When Mory passed in May 2020, his last interview with me became the inspiration to work with the new generation of griots to "go global" while staying true to their role as truth sayers in their society and the world at large.
In 2018-2019 I had the great pleasure of spending some time with Mory Kanté. His manager, Juan Yriart and I were working on a project for Mory to tell the story of the "Return of Soundiata," one small part of the oral history of the griots that Mr. Kanté had started while still with the Rail Band of Bamako in the 1970s.
I took this video as a preparation for a professional filming, but my preparation turned out more sincere and intimate than the real footage, so I kept it.
Photo shows Mory Kanté and his wife, Sira Kouyaté Kante at the Griot Festival, Paris, April 2018.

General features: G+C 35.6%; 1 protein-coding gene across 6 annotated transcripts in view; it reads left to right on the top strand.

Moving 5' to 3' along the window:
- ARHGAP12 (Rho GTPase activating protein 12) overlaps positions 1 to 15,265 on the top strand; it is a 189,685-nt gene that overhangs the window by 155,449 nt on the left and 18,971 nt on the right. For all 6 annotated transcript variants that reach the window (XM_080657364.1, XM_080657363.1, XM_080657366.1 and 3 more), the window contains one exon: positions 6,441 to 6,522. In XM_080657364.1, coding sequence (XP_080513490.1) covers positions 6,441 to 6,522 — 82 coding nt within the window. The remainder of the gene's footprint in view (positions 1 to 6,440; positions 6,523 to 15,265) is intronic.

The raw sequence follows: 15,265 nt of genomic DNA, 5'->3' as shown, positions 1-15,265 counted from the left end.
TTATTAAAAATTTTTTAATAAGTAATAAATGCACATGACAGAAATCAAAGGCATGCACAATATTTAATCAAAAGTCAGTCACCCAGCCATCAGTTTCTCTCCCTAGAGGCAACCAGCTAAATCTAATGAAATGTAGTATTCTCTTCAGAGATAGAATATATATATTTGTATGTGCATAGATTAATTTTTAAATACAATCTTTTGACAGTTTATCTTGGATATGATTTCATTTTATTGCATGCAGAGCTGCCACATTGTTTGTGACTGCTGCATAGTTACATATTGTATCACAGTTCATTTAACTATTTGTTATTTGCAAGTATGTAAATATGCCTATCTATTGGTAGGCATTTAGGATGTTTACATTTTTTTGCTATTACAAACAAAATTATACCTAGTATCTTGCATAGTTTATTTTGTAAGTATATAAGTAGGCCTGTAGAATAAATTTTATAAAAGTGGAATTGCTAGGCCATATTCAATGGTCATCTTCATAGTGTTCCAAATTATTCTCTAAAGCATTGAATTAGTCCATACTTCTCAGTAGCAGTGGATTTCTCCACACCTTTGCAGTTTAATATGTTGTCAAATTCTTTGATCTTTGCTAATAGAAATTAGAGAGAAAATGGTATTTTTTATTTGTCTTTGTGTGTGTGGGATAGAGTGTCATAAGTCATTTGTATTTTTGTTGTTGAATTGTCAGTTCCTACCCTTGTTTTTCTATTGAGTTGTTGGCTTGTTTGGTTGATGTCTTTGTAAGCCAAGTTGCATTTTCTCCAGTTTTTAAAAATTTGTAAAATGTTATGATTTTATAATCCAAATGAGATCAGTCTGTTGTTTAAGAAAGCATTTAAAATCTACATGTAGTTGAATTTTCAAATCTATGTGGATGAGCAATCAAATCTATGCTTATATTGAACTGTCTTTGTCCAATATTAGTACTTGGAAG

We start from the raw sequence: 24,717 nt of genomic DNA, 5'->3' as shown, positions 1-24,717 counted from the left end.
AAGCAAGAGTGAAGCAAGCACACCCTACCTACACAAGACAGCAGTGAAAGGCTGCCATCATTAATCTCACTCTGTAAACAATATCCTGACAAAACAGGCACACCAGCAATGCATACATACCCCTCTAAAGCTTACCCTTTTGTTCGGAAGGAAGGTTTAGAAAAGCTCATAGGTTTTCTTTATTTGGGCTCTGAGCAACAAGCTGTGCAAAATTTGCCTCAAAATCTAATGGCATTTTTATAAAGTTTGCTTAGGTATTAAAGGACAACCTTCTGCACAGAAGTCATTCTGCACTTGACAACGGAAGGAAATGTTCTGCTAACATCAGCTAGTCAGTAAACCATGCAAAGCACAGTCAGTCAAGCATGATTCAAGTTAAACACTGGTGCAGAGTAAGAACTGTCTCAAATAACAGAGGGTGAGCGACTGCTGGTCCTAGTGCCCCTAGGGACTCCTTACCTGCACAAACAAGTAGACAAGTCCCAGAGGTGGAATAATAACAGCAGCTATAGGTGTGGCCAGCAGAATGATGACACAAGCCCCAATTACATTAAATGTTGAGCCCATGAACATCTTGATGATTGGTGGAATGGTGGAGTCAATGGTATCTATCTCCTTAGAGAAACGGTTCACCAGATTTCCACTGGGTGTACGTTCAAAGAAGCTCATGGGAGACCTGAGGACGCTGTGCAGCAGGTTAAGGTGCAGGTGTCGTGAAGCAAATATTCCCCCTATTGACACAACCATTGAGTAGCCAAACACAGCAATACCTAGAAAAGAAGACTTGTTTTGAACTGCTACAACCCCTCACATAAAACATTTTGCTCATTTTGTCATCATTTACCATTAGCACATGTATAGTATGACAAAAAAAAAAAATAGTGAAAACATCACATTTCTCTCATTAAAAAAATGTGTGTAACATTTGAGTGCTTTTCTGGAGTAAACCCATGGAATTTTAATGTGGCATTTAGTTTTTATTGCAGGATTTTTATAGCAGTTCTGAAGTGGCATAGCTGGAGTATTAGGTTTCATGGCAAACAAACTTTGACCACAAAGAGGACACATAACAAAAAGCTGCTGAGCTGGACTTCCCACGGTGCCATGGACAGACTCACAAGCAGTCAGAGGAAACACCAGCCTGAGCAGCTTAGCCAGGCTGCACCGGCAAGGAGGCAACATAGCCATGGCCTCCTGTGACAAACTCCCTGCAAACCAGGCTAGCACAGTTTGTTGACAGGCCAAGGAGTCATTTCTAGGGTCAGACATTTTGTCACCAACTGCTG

In April 2019, Paris, Jeli Bakary Diabaté hosted a party for jelis (griots) by jelis in order to re-kindle jeli spirit in the diaspora community in France. Mory Kanté came and praised Mr. Diabaté for his good efforts in bringing the jelis together and for doing a noble act for the Manding people.
Mory had the chorus of women sing "Mangolu." He was explaining, with humour, that when kids are good friends they have trust in one another, "we sneak off to pick the mangos from the compound yard when the mangos are ripe."
So that no one knows what they are up to, the kids will sing to one another "mangolu, camp koro, mangolu, sita la, mangolu." It's time to pick the mangos in camp koro because it's ripe for eating!
Translated and explained by Famoro Dioubate to Lisa Feder, November 2022